Setting up Simple Financial Management Aberdeen SD

Sometimes you don’t need a lot of money to start a business. What you need instead is good financial management. If you plan carefully, control spending, and monitor the money that comes into your business and the money that goes out, you can prevent a monetary emergency later.

Mr. Michael J. Weber, CFP®
(605) 229-0030
PO Box 15
Aberdeen, SD
Areas of Specialization
Tax Preparation
Key Considerations
Average Net Worth: Not Applicable

Average Income: Not Applicable

Profession: Not Applicable

Data Provided by:
Ms. Sarathi Giridhar, CFP®
(605) 225-1047
320 6th Avenue SE
Aberdeen, SD
Firm
Schwan Financial Group, LLC
Areas of Specialization
Estate Planning

Data Provided by:
Mr. Kenneth Krause, CFP®
(605) 229-2073
101 3rd Ave SW
Aberdeen, SD
Firm
Amerprise Financial

Data Provided by:
Mrs. Agatha K. Johnson, CFP®
(605) 290-3521
415 17th Ave NE
Aberdeen, SD
Firm
Eide Bailly Financial Services
Areas of Specialization
Business Succession Planning, Comprehensive Financial Planning, Investment Management, Wealth Management
Key Considerations
Average Net Worth: $1,000,001 - $5,000,000

Average Income: $100,001 - $250,000

Profession: Self-Employed Business Owners

Data Provided by:
Wells Fargo - Aberdeen
(605) 229-8242
204 S 1St St
Aberdeen, SD
Type
Private Client Services
Office Hours
Mon-Fri 08:00 AM-05:00 PM
Sat-Sun Closed After Hours call toll free: 1-866-460-8470

Mr. Charlie Jakober, CFP®
(605) 226-8220
12986 Idlewood Dr
Aberdeen, SD
Firm
Ameriprise Financial

Data Provided by:
Mr. Robert J. Gunderson, CFP®
(605) 225-0104
308 S Main St
Aberdeen, SD
Firm
Investment Centers of America

Data Provided by:
Mr. Dana E. Randall, CFP®
(605) 225-3130
PO Box 12
Aberdeen, SD
Firm
Raymond James Financial Serv

Data Provided by:
Wells Fargo - Aberdeen Mb
(605) 229-8231
116 3Rd Ave Sw
Aberdeen, SD
Type
Motor Bank
Office Hours
Mon-Fri 07:30 AM-06:00 PM
Sat 09:00 AM-12:00 PM
Sun Closed

US Bank - Aberdeen Office
(605) 226-4100
320 S 1st St
Aberdeen, SD
Drive Up Hours
Mon 08:30 am to 05:30 pm
Tue 08:30 am to 05:30 pm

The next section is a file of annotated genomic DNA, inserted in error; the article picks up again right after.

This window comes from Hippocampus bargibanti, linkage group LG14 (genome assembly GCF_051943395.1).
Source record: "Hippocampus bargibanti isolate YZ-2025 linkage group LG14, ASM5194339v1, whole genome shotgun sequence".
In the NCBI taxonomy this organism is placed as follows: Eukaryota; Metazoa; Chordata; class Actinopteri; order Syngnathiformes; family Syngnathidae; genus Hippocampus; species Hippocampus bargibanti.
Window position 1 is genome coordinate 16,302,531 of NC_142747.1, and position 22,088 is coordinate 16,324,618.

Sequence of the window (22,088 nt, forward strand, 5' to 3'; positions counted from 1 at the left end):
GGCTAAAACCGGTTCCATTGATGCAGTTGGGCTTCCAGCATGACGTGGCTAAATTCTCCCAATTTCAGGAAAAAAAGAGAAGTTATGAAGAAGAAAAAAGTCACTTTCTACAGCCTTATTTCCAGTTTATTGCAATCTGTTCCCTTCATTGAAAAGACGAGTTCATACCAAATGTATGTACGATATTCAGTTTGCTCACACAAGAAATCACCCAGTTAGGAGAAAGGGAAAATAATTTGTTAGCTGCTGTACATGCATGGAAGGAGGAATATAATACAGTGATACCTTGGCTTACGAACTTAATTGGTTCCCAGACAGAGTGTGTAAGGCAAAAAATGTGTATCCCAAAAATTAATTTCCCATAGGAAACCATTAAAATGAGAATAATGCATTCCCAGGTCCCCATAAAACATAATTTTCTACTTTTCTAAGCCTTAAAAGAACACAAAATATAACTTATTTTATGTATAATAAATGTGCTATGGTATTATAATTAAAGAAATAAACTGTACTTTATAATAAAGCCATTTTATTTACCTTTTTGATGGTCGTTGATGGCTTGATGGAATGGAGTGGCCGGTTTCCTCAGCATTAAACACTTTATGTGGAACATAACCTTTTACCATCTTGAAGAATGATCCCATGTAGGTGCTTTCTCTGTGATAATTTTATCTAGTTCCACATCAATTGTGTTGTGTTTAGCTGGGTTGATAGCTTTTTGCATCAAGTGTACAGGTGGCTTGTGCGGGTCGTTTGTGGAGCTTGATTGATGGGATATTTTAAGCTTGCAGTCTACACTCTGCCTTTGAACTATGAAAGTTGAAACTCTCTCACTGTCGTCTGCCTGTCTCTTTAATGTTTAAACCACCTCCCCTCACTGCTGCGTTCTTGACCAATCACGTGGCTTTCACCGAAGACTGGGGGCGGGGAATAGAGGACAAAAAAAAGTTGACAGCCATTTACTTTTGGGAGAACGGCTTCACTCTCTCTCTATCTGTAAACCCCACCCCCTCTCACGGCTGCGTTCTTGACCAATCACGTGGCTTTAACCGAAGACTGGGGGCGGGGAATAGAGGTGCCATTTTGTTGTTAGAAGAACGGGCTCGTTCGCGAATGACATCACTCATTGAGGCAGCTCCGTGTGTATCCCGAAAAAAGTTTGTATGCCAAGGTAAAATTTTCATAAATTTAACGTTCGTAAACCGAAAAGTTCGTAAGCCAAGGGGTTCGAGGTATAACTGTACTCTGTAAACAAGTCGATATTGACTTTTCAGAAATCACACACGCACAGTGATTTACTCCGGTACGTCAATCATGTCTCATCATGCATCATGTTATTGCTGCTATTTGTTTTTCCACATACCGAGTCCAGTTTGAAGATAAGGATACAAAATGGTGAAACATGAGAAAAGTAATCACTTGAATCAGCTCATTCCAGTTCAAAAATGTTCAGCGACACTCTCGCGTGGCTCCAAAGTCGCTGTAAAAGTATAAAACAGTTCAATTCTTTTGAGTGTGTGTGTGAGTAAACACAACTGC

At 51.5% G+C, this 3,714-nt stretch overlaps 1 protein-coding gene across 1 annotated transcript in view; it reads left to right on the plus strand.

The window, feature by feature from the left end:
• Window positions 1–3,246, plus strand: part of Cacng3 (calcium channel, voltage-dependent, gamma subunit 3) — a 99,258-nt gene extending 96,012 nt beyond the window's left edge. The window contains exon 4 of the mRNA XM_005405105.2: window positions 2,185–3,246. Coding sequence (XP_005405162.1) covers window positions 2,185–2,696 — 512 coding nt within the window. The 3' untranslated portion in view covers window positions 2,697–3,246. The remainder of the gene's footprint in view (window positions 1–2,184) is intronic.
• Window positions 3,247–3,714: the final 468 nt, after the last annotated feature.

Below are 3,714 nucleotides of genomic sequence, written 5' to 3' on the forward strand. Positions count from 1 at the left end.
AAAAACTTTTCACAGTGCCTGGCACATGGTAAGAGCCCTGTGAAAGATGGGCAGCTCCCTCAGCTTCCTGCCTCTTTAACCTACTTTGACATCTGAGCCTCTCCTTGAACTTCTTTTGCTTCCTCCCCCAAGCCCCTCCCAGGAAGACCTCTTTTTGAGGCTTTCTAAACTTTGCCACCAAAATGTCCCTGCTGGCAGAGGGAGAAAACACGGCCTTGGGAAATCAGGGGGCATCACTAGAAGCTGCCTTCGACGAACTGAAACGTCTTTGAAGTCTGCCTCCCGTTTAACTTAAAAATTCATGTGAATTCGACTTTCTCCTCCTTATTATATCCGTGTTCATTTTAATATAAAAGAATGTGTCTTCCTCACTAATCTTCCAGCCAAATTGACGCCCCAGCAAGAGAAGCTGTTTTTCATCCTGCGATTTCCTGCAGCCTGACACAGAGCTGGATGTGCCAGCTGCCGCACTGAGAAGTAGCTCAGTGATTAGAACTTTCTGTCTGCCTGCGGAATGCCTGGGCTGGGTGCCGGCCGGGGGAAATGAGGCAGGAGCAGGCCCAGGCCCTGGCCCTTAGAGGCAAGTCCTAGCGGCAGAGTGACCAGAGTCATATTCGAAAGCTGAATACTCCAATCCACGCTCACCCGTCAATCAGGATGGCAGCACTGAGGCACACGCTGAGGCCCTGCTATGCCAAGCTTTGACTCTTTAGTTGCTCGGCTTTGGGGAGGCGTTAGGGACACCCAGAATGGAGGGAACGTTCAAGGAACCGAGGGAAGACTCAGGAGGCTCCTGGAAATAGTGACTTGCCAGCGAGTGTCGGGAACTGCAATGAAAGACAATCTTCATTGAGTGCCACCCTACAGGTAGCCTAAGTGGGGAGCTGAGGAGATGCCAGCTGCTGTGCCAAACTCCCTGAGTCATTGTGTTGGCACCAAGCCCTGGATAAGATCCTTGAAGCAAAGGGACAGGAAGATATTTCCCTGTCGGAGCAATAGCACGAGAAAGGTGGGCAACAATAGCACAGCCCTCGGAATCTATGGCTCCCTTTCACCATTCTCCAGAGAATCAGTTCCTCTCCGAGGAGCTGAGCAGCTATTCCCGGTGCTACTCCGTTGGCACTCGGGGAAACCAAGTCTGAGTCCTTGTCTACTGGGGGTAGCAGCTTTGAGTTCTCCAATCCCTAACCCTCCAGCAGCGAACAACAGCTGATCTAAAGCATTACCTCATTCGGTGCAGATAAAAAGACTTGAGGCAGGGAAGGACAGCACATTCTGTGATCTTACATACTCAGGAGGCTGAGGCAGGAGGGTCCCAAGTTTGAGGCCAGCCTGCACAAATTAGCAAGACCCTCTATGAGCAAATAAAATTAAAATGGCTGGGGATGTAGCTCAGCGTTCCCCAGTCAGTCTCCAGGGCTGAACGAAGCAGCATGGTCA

Wed 08:30 am to 05:30 pm
Thur 08:30 am to 05:30 pm
Fri 08:30 am to 05:30 pm
Sat 09:30 am to 12:00 pm

Data Provided by:

Setting up Simple Financial Management

Provided By: 

Don't Launch Your Start-Up Until You Have the Finances Under Control
By Nora Caley

Sometimes you don’t need a lot of money to start a business. What you need instead is good financial management. If you plan carefully, control spending, and monitor the money that comes into your business and the money that goes out, you can prevent a monetary emergency later.

Besides preventing disaster, there are other reasons for sound financial management. If you know how much money your business is making and where the money is going, that can help you estimate your future profits. By making accurate projections, you will be able to decide whether you should expand your business. Your well-organized and accurate financial records might help you get a loan or other funding.
Financial management also makes it easier for you to pay taxes. If you are a sole proprietor or you are self employed, you don’t get paychecks with taxes withheld. Instead, you have to pay estimated taxes four times a year, and financial management makes it easier to figure out how much to pay.

Another reason to maintain good financial management is the analysis helps you see whether your business is succeeding. Sometimes when a business fails it’s not due to a lack of sales, but the inability of the business owner to control how much money the company spends, and how quickly the company gets paid for the products and services it sells. Proper financial management will help you keep track of these important details.

Getting Started

First, make sure you separate your business funds from your personal funds. That means different credit cards for your business and your household, and separate checking accounts.
If you have written a business plan, you might already have a projection of your business’s income and expenses for at least the first year. You can use this part of your plan as a guide for the more detailed financial plan you will write.

If you didn’t write a business plan, or if the financial pages of your plan didn’t include a lot of specifics, then write a cash flow analysis for your business. Start with a spreadsheet. If you have Microsoft Excel, set up a spreadsheet in which the column headings are months, and the rows show money in and money out.

The first row should be Cash On Hand. That’s your starting point, the money you have in the business checking account. The next few rows could have titles such as Cash Sales, Collections from Credit Accounts, and Other Cash Injection. On the bottom of that section, put a row called Total Cash. This section shows cash you actually have, not customers’ payments that you expect will arrive in the mail or be deposited into your account soon.

The next rows show the cash paid out. These rows include purchases of raw materials or ingredients, office supplies, advertising, gas mileage, shipping, and other categories. Don’t forget to include loan payments, credit card fees, and checking account fees. On th...

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